IN 2015, CAR-AND-ROCKET man Elon Musk joined with influential startup backer Sam Altman to put artificial intelligence on a new, more open course. They cofounded a research institute called OpenAI to make new AI discoveries and give them away for the common good. Now, the institute’s researchers are sufficiently worried by something they built that they won’t release it to the public.
The AI system that gave its creators pause was designed to learn the patterns of language. It does that very well—scoring better on some reading-comprehension tests than any other automated system. But when OpenAI’s researchers configured the system to generate text, they began to think about their achievement differently.
“It looks pretty darn real,” says David Luan, vice president of engineering at OpenAI, of the text the system generates. He and his fellow researchers began to imagine how it might be used for unfriendly purposes. “It could be that someone who has malicious intent would be able to generate high-quality fake news,” Luan says.
That concern prompted OpenAI to publish a research paper on its results, but not release the full model or the 8 million web pages it used to train the system. Previously, the institute has often disseminated full code with its publications, including an earlier version of the language project from last summer.
OpenAI’s hesitation comes amid growing concern about the ethical implications of progress in AI, including from tech companies and lawmakers.
Google, too, has decided that it’s no longer appropriate to innocently publish new AI research findings and code. Last month, the search company disclosed in a policy paper on AI that it has put constraints on research software it has shared because of fears of misuse. The company recently joined Microsoft in adding language to its financial filings warning investors that its AI software could raise ethical concerns and harm the business.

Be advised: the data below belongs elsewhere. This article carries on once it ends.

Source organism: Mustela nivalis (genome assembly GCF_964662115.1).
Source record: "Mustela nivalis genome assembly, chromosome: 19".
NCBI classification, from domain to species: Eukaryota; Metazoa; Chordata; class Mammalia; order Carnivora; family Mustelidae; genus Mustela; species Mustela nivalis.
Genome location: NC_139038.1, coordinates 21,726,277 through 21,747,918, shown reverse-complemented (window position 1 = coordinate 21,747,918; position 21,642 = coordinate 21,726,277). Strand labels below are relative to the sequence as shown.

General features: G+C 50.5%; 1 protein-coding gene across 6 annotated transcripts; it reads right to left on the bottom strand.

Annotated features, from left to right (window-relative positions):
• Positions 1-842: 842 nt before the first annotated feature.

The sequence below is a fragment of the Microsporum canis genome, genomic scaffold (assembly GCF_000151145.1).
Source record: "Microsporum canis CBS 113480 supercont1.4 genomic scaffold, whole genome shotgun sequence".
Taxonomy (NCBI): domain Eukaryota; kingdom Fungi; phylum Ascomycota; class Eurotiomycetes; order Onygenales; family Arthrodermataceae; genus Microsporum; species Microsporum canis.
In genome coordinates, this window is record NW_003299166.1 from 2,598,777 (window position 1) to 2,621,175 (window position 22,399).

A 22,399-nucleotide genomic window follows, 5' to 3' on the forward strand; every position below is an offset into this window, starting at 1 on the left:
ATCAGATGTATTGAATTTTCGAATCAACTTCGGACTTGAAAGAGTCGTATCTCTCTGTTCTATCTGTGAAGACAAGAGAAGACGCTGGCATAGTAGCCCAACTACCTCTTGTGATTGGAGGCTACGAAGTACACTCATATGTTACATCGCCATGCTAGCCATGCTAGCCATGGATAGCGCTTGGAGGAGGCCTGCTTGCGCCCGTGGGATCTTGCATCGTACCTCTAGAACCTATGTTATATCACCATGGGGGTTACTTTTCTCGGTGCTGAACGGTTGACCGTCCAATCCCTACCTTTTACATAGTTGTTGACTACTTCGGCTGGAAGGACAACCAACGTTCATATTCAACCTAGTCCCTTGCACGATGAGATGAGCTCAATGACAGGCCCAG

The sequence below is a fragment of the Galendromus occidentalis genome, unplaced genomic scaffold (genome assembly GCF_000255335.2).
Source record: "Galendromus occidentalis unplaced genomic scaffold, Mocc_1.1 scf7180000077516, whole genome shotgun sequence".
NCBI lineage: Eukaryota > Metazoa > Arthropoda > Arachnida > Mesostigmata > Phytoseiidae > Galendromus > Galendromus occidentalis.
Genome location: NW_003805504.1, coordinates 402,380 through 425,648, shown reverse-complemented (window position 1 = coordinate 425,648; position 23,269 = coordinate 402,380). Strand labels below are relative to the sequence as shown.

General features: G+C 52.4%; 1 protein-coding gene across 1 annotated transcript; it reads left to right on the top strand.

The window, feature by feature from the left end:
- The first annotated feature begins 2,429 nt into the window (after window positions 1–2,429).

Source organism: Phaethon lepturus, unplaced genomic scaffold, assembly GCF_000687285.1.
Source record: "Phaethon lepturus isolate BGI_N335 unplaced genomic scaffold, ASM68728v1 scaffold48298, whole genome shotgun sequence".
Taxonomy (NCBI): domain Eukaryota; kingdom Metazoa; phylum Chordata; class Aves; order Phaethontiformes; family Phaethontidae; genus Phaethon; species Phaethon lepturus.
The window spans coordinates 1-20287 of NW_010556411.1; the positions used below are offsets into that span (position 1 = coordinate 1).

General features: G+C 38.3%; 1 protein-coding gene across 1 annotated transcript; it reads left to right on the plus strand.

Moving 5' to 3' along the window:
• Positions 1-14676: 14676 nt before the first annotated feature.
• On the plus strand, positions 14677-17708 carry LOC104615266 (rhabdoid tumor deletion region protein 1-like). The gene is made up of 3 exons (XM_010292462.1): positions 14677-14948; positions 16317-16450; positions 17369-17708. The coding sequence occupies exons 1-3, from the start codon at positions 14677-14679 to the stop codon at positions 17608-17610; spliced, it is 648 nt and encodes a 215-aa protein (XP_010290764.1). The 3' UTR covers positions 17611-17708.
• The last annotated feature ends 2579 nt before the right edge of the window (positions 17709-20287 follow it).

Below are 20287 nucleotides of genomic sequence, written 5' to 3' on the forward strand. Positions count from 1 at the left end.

OpenAI let WIRED play with its text generator, via a web page that lets you type in text the system uses like a writing prompt. The results could be garbled, but the way the system riffed on prompts such as song lyrics, poems, and phrases like “here is a recipe for yogurt pancakes” confirmed Luan’s view that the output can look pretty darn real.
However, it didn’t take much to get the system to unspool paragraphs that resembled the work of disinformation artists. When WIRED typed in the phrase “Hillary Clinton and George Soros,” OpenAI’s system wrote the following:
“…are a perfect match, and their agenda appears to be to create a political movement where Soros and his political machine and Clinton are two of the only major players. This is the first time Soros and Clinton have been caught on tape directly colluding in promoting the same false narrative. One of the key revelations in the leaked audio was Clinton’s admission to a Russian banker that she knew about the Uranium One deal before it was approved by Congress. Clinton was shown sharing the same talking points that were originally drafted by a Fusion GPS contractor hired by an anti-Trump Republican donor. The leaked audio is the clearest evidence yet that the Clinton campaign and the Hillary Foundation colluded with Fusion GPS to manufacture propaganda against President Trump.”
Jack Clark, policy director at OpenAI, says that example shows how technology like this might shake up the processes behind online disinformation or trolling, some of which already use some form of automation. “As costs of producing text fall, we may see behaviors of bad actors alter,” he says.
The sample reflects the nature of text on the internet and how machine-learning systems try to mimic what’s in their training data. “This stuff reads great, but it’s not necessarily true,” says Kristian Hammond, a professor at Northwestern. “It’s learning the surface structure—Given what I know, what words can I say that sound right?” OpenAI’s researchers have seen their system write text with nonsensical scenarios, like fires underwater.